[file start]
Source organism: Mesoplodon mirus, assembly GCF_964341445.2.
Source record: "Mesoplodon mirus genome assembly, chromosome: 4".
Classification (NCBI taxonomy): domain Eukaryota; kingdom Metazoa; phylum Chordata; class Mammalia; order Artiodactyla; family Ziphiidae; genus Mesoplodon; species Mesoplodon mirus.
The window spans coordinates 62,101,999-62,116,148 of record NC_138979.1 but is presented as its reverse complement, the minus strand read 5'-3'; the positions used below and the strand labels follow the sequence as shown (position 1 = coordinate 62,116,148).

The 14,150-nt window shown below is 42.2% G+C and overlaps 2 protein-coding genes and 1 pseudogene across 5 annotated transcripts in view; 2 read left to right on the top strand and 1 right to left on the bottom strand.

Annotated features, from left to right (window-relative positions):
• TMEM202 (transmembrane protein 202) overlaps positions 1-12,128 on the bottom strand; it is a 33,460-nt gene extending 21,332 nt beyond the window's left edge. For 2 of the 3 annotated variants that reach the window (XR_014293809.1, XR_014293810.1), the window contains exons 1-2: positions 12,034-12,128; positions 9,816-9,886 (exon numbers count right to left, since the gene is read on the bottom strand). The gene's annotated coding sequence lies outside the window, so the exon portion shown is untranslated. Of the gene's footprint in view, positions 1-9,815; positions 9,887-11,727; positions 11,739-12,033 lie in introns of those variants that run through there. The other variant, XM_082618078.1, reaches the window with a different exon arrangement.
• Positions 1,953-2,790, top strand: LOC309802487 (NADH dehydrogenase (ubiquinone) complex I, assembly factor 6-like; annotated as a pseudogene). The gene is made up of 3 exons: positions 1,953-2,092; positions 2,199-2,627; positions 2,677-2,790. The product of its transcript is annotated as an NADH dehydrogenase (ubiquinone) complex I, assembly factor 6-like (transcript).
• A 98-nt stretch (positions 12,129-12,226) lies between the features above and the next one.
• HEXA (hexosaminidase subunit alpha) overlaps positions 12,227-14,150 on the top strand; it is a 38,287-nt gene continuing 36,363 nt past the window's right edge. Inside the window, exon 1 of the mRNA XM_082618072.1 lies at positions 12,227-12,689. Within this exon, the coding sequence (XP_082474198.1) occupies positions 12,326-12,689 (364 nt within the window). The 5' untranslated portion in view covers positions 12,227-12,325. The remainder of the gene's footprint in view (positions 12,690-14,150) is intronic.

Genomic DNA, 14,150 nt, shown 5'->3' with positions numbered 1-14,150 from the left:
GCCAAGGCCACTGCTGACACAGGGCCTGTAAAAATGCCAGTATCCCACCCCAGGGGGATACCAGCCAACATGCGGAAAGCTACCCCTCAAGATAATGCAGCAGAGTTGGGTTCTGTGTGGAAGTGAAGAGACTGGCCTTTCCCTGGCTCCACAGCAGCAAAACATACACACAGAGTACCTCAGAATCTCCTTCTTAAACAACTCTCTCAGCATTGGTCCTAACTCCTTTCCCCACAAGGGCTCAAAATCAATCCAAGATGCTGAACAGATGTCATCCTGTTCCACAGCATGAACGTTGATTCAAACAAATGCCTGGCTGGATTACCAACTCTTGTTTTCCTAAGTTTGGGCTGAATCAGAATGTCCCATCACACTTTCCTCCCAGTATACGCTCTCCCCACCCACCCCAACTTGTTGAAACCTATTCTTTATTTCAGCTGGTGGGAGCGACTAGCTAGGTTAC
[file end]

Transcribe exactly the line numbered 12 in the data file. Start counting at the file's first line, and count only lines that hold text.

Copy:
GCCAAGGCCACTGCTGACACAGGGCCTGTAAAAATGCCAGTATCCCACCCCAGGGGGATACCAGCCAACATGCGGAAAGCTACCCCTCAAGATAATGCAGCAGAGTTGGGTTCTGTGTGGAAGTGAAGAGACTGGCCTTTCCCTGGCTCCACAGCAGCAAAACATACACACAGAGTACCTCAGAATCTCCTTCTTAAACAACTCTCTCAGCATTGGTCCTAACTCCTTTCCCCACAAGGGCTCAAAATCAATCCAAGATGCTGAACAGATGTCATCCTGTTCCACAGCATGAACGTTGATTCAAACAAATGCCTGGCTGGATTACCAACTCTTGTTTTCCTAAGTTTGGGCTGAATCAGAATGTCCCATCACACTTTCCTCCCAGTATACGCTCTCCCCACCCACCCCAACTTGTTGAAACCTATTCTTTATTTCAGCTGGTGGGAGCGACTAGCTAGGTTAC